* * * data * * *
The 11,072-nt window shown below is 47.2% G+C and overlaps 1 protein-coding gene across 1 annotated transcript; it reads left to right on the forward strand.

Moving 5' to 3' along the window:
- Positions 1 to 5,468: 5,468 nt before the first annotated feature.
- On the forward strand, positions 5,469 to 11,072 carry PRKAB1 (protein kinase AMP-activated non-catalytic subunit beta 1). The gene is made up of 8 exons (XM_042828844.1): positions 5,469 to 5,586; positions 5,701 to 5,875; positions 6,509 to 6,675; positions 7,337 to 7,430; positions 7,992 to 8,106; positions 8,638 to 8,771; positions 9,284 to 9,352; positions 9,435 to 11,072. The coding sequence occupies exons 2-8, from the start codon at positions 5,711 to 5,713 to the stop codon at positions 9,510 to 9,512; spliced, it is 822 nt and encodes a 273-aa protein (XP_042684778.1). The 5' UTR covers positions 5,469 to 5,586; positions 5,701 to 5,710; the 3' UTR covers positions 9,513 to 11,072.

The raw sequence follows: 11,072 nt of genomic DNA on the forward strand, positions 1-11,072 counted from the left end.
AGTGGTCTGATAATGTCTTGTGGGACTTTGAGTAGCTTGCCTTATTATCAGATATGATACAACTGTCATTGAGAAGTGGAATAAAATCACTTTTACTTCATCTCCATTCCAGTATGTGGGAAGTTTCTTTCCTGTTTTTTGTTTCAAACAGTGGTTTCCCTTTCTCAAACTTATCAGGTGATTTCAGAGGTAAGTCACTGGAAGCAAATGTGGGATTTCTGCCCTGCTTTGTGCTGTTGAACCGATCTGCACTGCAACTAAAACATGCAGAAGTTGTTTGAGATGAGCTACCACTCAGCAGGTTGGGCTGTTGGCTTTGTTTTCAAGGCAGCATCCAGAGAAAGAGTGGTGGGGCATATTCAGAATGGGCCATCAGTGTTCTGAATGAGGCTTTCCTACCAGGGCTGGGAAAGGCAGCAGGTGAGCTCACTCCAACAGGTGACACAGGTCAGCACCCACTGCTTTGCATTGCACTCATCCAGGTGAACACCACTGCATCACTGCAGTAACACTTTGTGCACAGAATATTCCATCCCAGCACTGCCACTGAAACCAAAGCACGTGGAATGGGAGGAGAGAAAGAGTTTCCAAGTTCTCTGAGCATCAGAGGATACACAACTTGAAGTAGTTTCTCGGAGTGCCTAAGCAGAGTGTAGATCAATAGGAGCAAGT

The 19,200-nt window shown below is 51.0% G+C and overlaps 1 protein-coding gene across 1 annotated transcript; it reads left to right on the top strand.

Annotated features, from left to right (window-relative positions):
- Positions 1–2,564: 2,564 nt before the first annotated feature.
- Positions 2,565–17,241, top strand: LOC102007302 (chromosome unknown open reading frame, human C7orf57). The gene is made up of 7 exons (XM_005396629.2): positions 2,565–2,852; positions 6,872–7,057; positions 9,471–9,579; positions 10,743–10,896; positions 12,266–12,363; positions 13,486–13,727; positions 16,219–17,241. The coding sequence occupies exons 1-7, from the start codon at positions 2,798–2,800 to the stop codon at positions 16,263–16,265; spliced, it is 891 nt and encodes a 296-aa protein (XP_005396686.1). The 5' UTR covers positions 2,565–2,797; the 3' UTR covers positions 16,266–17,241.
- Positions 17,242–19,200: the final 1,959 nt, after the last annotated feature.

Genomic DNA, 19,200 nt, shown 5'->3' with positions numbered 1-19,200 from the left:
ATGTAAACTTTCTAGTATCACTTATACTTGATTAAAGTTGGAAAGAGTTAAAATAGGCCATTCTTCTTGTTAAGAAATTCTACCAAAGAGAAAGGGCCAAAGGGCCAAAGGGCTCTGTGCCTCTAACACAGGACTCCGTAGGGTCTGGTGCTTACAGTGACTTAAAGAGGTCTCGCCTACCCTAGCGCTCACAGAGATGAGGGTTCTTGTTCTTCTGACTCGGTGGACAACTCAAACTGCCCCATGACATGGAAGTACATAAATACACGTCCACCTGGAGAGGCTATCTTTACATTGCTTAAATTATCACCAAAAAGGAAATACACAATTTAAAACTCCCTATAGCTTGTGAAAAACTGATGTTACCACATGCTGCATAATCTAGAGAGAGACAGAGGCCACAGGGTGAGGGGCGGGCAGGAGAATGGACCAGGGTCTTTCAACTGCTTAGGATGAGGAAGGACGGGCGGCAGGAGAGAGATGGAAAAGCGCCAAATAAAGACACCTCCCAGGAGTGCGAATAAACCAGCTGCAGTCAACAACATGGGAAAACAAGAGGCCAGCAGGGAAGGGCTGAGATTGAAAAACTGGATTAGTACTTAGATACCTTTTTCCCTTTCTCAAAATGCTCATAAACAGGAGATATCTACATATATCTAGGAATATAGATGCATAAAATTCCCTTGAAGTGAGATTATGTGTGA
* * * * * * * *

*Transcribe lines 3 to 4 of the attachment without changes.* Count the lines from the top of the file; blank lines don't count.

- Positions 1 to 5,468: 5,468 nt before the first annotated feature.
- On the forward strand, positions 5,469 to 11,072 carry PRKAB1 (protein kinase AMP-activated non-catalytic subunit beta 1). The gene is made up of 8 exons (XM_042828844.1): positions 5,469 to 5,586; positions 5,701 to 5,875; positions 6,509 to 6,675; positions 7,337 to 7,430; positions 7,992 to 8,106; positions 8,638 to 8,771; positions 9,284 to 9,352; positions 9,435 to 11,072. The coding sequence occupies exons 2-8, from the start codon at positions 5,711 to 5,713 to the stop codon at positions 9,510 to 9,512; spliced, it is 822 nt and encodes a 273-aa protein (XP_042684778.1). The 5' UTR covers positions 5,469 to 5,586; positions 5,701 to 5,710; the 3' UTR covers positions 9,513 to 11,072.